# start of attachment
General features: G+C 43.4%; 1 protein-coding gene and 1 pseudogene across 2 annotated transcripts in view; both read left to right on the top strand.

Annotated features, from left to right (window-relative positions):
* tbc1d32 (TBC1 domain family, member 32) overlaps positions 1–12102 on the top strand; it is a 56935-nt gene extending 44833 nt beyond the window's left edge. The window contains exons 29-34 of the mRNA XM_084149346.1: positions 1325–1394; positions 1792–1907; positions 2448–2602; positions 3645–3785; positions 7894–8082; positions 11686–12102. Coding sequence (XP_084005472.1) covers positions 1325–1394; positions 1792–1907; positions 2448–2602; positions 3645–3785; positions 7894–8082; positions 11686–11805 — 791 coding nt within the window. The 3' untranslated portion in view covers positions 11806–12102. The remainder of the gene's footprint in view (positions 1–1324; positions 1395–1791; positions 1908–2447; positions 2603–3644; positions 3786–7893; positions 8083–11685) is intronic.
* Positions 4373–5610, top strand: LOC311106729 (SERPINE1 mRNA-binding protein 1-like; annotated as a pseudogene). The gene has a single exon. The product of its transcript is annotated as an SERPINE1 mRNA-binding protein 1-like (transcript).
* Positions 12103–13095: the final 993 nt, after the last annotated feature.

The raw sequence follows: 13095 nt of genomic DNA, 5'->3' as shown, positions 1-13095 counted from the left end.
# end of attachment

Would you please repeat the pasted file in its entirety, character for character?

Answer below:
General features: G+C 43.4%; 1 protein-coding gene and 1 pseudogene across 2 annotated transcripts in view; both read left to right on the top strand.

Annotated features, from left to right (window-relative positions):
* tbc1d32 (TBC1 domain family, member 32) overlaps positions 1–12102 on the top strand; it is a 56935-nt gene extending 44833 nt beyond the window's left edge. The window contains exons 29-34 of the mRNA XM_084149346.1: positions 1325–1394; positions 1792–1907; positions 2448–2602; positions 3645–3785; positions 7894–8082; positions 11686–12102. Coding sequence (XP_084005472.1) covers positions 1325–1394; positions 1792–1907; positions 2448–2602; positions 3645–3785; positions 7894–8082; positions 11686–11805 — 791 coding nt within the window. The 3' untranslated portion in view covers positions 11806–12102. The remainder of the gene's footprint in view (positions 1–1324; positions 1395–1791; positions 1908–2447; positions 2603–3644; positions 3786–7893; positions 8083–11685) is intronic.
* Positions 4373–5610, top strand: LOC311106729 (SERPINE1 mRNA-binding protein 1-like; annotated as a pseudogene). The gene has a single exon. The product of its transcript is annotated as an SERPINE1 mRNA-binding protein 1-like (transcript).
* Positions 12103–13095: the final 993 nt, after the last annotated feature.

The raw sequence follows: 13095 nt of genomic DNA, 5'->3' as shown, positions 1-13095 counted from the left end.